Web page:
DELIVERY SYSTEM An array of wares at the Medical Marijuana Festival.
The blessing starts just after 2 pm.
Wearing bright blue shorts, a striped golf shirt, sunglasses, and a leather bucket hat, Reverend Mathieu Bureau of Warwick’s Chapel by the Sea strides to the front of the crowd and takes the microphone.
“Marijuana is a godly creation from [the] beginning of this world,” he says. “It is known as the ‘weed of wisdom,’ ‘angel’s food,’ and ‘the tree of life.’ ” Medical marijuana, he says, “helps each and every one with our sores, with our pain, with our joints.” He chuckles. Someone from the crowd yells, “No pun intended, right?”
When he’s finished (“The most wonderful herb that’s ever existed in this world. Amen.”), JoAnne Leppanen, executive director of the Rhode Island Patient Advocacy Coalition (RIPAC) takes the mic.
“And that, ladies and gentlemen,” she says, “was the very first official blessing of the medical marijuana program in Rhode Island.”
It’s Sunday afternoon at a crumbling, overgrown parking lot a mile west of the Providence Place Mall. Today’s first-ever RIPAC Medical Marijuana Festival isn’t quite a medical convention and isn’t quite a block party. It’s more of a mix between a gardening expo, a chronic pain support group, and the parking lot party before a Phish show.
There are people in crutches and slings and wheelchairs who make their way slowly from booth to booth. The state’s two medical marijuana dispensaries — Providence’s Thomas. C. Slater Compassion Center and Portsmouth’s Greenleaf Compassionate Care Center — both have tents where potential patients can fill out enrollment forms. But there’s also a dunk tank, a Del’s lemonade cart, a band playing Stone Temple Pilots and Pearl Jam covers, and a booth selling all kinds of innuendo-laden T-shirts (“L.A. Grown,” “A Pound is 16 Ounces.”)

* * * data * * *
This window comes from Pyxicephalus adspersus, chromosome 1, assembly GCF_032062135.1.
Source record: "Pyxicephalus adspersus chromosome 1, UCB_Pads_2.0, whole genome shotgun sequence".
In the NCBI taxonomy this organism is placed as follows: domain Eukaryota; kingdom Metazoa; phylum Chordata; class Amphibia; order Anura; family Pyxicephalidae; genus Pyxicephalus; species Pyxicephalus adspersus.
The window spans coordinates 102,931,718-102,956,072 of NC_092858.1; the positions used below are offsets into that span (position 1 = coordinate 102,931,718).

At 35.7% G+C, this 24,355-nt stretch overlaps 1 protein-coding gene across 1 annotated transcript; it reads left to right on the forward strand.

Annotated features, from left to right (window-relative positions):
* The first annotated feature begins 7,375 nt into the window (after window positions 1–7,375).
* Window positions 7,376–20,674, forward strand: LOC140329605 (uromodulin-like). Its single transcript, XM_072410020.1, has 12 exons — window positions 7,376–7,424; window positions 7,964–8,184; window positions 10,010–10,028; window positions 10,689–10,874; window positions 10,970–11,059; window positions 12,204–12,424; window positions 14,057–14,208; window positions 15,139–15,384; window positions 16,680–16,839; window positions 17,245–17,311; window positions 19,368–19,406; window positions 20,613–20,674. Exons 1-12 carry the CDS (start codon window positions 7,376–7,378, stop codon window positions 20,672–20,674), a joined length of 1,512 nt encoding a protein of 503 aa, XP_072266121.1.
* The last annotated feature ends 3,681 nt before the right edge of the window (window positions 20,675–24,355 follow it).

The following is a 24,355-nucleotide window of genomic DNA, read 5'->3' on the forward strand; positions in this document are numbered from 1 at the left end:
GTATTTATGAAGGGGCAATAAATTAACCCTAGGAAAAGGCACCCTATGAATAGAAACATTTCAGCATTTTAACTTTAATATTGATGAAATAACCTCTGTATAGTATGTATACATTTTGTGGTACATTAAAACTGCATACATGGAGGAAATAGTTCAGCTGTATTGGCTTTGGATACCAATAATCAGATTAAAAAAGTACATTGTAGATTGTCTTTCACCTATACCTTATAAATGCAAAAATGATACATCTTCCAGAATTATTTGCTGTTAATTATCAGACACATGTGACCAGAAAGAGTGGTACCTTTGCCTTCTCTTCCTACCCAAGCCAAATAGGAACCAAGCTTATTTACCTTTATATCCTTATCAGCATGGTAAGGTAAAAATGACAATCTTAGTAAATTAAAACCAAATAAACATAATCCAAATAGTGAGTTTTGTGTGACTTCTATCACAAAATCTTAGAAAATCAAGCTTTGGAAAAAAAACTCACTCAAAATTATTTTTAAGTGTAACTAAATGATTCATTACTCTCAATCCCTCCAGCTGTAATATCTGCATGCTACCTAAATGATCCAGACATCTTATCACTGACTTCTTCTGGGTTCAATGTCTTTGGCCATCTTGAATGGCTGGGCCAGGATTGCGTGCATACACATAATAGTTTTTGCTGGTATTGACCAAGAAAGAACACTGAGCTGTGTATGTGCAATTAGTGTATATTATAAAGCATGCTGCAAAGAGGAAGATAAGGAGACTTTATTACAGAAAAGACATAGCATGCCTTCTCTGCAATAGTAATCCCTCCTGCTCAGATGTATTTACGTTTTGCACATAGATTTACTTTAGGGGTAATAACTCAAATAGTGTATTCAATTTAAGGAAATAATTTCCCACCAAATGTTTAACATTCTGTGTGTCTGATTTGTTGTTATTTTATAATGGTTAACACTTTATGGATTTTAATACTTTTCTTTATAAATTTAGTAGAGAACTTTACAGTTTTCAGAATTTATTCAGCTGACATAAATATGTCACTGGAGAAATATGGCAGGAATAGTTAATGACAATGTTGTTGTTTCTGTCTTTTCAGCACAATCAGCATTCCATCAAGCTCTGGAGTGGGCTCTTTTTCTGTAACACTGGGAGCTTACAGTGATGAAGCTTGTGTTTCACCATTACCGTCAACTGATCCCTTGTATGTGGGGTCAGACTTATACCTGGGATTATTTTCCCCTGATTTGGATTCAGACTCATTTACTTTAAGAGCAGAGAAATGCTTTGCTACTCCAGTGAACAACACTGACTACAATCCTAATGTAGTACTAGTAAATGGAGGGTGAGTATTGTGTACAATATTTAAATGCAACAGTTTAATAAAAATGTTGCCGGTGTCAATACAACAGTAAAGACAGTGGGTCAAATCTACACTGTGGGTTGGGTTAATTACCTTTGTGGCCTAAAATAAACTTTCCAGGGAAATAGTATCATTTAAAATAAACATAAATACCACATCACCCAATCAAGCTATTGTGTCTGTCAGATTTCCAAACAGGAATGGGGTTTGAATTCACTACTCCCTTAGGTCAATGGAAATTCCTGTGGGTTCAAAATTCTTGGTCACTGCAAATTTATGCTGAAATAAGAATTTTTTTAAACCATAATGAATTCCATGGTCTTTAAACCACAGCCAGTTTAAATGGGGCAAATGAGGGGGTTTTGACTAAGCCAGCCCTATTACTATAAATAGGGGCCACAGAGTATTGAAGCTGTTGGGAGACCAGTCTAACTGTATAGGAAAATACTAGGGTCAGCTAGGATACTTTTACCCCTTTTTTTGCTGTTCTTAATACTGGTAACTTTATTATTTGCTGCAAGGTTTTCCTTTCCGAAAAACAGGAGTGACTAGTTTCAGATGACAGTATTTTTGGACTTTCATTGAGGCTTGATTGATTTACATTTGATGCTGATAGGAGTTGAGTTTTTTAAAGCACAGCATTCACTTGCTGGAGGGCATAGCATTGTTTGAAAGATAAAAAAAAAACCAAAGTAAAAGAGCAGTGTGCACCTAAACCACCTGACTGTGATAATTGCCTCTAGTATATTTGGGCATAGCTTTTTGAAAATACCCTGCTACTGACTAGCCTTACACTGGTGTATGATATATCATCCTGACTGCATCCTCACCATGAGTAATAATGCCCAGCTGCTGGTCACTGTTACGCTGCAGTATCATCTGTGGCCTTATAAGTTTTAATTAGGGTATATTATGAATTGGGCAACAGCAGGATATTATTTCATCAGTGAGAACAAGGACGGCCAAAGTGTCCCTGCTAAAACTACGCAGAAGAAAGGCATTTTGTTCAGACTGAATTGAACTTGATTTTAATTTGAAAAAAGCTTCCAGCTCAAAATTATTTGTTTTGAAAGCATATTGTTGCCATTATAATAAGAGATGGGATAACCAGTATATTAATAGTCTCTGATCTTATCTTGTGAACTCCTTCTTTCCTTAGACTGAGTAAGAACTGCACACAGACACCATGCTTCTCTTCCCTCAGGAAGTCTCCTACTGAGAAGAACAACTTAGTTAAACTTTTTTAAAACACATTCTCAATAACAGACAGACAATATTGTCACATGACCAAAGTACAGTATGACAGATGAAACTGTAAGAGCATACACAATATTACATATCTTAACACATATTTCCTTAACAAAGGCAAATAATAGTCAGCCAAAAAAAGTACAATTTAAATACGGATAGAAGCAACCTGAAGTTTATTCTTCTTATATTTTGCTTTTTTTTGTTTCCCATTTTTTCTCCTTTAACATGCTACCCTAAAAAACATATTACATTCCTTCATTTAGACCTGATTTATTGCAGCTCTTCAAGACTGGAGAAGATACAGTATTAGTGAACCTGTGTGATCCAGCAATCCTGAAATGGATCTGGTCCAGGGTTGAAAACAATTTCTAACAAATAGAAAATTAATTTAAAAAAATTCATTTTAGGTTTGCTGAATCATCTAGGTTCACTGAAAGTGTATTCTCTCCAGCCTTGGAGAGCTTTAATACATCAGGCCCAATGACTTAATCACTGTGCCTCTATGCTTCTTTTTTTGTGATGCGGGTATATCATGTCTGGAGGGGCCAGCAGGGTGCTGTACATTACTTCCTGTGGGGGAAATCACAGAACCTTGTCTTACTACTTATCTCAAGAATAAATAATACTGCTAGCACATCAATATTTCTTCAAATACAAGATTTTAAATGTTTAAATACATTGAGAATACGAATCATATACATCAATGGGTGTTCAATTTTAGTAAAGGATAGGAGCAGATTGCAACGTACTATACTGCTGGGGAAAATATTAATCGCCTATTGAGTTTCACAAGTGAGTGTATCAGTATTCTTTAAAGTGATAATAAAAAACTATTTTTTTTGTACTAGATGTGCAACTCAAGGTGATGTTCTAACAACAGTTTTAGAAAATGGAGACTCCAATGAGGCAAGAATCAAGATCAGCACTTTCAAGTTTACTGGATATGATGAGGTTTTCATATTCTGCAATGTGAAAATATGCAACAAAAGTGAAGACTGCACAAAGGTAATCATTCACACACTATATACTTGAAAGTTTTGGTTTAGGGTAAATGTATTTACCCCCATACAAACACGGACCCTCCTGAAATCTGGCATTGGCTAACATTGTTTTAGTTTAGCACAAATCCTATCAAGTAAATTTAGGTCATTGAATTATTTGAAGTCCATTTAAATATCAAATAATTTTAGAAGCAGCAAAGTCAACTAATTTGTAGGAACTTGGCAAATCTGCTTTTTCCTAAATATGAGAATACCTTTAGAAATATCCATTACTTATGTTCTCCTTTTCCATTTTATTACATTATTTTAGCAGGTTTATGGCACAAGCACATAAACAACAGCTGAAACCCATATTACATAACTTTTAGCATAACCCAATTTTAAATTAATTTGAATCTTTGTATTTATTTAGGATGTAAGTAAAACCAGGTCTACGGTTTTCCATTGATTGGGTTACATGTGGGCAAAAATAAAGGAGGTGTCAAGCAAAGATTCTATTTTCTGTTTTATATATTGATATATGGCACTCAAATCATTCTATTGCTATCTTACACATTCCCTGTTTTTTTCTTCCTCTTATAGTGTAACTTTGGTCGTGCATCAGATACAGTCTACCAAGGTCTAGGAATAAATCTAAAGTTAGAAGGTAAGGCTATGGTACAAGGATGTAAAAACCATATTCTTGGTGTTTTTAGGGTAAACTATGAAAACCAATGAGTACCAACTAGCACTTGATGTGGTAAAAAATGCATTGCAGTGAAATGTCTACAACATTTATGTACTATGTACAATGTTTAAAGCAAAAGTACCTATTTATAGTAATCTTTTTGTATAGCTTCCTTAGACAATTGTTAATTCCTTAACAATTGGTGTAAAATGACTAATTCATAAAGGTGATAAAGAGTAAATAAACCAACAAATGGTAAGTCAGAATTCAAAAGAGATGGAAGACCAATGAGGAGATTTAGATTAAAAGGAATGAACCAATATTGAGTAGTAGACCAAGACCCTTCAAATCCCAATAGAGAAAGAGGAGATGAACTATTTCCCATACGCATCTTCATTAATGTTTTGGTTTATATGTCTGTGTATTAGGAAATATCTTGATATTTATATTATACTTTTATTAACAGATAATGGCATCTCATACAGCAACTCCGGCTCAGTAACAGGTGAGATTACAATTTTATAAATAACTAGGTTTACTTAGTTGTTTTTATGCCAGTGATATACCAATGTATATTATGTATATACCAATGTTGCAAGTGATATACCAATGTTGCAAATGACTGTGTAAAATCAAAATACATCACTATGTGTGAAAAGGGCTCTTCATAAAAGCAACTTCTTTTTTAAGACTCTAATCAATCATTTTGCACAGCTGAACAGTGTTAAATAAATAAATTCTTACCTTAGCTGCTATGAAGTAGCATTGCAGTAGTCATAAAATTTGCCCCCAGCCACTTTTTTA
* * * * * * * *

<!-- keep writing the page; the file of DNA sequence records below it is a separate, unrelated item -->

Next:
At one tent, Dave Leroux from Wyoming, RI’s Growin’ Crazy gardening store gestures to a stack of protective eyeglasses. “If you want to work on your plants when your grow lights are on, they’re extremely bright,” he says. “You’re exposing your eyes to all kinds of ultraviolet light.”
At another, Rich Ferreira, owner of Holy Smokes in Newport, stands flanked by two young, tattooed ladies wearing sneakers, booty shorts, and white tank tops. Pipes of all kinds are laid out on the table in front of him: pieces made from miniature Patriots helmets and mock beer bottles, glass pipes with swirling candy-cane style patterns. He plucks a sleek black object from the table: a PAX, pocket-sized vaporizer. “By not igniting anything, you bypass combustion altogether,” he says. “No super-heated gases going down your throat. No byproducts of combustion like the tar. It’s much healthier.” It charges its batteries like an iPod or a cell phone, he says.